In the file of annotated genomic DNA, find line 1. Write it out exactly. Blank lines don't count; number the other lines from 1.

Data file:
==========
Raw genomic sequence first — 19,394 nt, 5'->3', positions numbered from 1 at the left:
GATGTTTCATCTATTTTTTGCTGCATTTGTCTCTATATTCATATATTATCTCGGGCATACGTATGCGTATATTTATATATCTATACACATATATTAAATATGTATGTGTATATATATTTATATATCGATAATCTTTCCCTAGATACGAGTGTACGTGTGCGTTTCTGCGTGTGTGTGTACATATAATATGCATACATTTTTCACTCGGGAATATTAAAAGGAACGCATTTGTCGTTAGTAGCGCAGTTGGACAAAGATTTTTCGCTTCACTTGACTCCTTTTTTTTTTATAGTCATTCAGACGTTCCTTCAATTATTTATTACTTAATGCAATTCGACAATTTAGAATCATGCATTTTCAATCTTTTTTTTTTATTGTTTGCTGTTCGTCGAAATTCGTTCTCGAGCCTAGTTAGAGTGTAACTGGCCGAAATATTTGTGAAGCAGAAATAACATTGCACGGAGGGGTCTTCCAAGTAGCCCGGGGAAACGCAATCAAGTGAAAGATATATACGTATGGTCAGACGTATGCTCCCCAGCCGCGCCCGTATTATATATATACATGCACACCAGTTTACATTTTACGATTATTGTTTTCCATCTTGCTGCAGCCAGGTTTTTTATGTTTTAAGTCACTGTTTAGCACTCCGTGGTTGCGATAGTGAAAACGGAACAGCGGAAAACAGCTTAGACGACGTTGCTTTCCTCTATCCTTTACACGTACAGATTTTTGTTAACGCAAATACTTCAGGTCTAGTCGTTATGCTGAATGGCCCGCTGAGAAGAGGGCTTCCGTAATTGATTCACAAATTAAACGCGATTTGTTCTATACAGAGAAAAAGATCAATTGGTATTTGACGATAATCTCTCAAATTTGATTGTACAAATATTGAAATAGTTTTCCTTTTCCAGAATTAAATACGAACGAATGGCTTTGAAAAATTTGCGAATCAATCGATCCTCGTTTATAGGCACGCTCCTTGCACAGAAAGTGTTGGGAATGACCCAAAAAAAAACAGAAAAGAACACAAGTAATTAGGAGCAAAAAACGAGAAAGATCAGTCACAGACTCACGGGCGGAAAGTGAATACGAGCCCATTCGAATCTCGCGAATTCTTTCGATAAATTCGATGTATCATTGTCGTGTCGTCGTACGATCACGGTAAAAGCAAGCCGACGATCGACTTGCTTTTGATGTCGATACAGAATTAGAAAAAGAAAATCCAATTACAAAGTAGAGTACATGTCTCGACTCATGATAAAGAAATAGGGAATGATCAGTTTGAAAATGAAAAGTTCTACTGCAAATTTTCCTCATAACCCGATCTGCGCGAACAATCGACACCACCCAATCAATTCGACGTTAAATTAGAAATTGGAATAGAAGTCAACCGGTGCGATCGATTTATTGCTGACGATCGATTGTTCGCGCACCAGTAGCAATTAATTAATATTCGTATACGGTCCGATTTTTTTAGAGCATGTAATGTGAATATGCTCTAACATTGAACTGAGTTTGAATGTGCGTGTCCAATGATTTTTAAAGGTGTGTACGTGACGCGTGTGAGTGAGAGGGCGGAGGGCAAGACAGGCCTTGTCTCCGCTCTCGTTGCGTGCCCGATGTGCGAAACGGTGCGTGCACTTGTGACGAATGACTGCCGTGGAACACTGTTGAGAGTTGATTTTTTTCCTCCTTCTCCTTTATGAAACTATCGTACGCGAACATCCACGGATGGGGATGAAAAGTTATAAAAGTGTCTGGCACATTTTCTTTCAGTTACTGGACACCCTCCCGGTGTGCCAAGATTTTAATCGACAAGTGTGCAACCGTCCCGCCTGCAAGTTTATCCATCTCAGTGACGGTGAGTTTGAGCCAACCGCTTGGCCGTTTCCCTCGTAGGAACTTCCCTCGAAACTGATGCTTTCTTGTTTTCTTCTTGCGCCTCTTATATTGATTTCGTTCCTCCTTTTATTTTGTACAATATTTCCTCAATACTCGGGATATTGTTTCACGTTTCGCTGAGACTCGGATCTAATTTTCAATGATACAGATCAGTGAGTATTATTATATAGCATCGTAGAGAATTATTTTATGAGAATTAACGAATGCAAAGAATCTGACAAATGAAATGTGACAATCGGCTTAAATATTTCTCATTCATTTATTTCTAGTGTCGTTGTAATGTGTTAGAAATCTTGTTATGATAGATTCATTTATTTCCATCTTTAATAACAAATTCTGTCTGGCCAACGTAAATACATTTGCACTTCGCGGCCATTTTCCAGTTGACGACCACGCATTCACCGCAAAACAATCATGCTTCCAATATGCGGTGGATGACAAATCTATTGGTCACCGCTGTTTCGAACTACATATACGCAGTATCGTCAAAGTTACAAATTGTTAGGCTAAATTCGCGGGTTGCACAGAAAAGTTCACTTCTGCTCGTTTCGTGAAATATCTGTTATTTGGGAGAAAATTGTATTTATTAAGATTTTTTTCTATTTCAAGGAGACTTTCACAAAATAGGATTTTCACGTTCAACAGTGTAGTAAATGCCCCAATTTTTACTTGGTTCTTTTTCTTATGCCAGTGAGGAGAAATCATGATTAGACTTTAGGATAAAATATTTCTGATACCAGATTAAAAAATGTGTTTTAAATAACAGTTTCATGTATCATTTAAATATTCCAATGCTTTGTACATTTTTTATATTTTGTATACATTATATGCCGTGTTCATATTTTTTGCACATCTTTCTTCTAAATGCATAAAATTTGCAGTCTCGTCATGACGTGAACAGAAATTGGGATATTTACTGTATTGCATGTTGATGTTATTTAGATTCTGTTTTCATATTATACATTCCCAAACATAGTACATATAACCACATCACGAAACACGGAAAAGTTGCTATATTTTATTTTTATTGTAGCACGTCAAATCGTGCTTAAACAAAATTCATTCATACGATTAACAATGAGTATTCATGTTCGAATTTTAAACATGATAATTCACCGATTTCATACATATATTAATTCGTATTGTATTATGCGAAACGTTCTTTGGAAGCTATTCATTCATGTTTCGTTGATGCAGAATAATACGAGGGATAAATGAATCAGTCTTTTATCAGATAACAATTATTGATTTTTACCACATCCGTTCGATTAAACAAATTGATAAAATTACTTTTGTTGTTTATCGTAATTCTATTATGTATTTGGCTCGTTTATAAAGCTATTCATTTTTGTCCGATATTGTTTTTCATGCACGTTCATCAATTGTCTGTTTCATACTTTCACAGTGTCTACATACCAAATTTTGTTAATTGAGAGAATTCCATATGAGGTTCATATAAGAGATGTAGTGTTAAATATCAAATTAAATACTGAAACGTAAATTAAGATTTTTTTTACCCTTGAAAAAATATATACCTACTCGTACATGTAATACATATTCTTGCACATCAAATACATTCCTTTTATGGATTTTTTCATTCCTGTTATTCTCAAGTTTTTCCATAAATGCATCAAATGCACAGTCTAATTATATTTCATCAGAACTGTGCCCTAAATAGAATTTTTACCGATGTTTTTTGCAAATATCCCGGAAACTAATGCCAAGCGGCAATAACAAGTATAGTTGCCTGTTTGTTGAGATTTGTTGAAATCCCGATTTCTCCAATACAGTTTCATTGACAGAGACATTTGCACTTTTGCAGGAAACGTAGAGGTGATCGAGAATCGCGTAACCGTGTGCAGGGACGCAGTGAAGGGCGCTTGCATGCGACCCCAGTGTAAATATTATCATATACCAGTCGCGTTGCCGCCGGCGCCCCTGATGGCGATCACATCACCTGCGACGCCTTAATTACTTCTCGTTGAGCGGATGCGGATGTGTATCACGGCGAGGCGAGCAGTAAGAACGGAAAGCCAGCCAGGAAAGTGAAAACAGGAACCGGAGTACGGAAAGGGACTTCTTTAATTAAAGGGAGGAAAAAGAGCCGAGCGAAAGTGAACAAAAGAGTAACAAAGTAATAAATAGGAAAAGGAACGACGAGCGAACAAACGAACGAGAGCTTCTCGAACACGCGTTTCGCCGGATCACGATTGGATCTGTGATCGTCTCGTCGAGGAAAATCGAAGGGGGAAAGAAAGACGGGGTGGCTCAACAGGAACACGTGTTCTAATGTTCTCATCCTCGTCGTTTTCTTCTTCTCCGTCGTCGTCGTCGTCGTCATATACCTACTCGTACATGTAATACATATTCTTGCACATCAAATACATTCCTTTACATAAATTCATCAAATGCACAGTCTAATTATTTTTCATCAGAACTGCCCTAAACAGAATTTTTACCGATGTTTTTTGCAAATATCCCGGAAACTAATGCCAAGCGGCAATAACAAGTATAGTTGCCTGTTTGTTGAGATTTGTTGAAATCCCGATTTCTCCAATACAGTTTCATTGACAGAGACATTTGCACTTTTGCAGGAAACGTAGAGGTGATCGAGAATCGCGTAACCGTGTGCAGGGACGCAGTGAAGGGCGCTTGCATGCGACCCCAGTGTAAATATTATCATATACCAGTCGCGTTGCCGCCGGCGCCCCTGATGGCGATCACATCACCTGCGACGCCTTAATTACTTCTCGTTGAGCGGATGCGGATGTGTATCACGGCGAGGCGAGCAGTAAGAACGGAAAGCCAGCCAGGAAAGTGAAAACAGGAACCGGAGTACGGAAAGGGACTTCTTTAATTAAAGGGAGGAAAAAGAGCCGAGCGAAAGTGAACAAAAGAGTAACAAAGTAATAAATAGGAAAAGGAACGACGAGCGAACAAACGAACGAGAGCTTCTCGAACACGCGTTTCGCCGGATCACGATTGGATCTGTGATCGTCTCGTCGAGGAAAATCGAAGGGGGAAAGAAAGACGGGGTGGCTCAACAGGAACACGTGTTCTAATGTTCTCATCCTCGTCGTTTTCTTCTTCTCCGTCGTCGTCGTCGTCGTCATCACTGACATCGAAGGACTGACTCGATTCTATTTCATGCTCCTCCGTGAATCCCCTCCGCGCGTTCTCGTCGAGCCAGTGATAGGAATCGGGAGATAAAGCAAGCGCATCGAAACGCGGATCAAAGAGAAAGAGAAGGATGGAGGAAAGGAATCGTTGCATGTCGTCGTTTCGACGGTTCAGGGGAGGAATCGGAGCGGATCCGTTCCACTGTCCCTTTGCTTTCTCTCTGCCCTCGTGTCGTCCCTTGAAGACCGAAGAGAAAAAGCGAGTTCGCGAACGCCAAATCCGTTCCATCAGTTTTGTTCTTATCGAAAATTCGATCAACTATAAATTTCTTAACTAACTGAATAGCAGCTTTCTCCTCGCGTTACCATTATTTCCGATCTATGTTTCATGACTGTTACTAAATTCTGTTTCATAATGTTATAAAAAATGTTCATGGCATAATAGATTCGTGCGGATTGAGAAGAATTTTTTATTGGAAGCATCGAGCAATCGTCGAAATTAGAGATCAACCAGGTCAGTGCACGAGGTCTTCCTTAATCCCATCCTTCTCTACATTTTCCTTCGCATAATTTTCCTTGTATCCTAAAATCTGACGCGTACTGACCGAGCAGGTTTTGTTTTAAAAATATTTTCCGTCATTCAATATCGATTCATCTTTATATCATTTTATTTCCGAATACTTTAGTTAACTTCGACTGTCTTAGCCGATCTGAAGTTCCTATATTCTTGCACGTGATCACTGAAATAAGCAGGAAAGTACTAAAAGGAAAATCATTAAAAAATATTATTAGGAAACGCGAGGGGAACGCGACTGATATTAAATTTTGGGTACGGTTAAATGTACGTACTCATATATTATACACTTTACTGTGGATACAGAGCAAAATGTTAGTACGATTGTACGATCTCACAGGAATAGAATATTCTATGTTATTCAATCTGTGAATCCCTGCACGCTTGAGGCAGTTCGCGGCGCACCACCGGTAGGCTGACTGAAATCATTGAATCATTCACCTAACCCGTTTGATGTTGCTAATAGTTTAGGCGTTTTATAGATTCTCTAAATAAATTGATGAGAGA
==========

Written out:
Raw genomic sequence first — 19,394 nt, 5'->3', positions numbered from 1 at the left: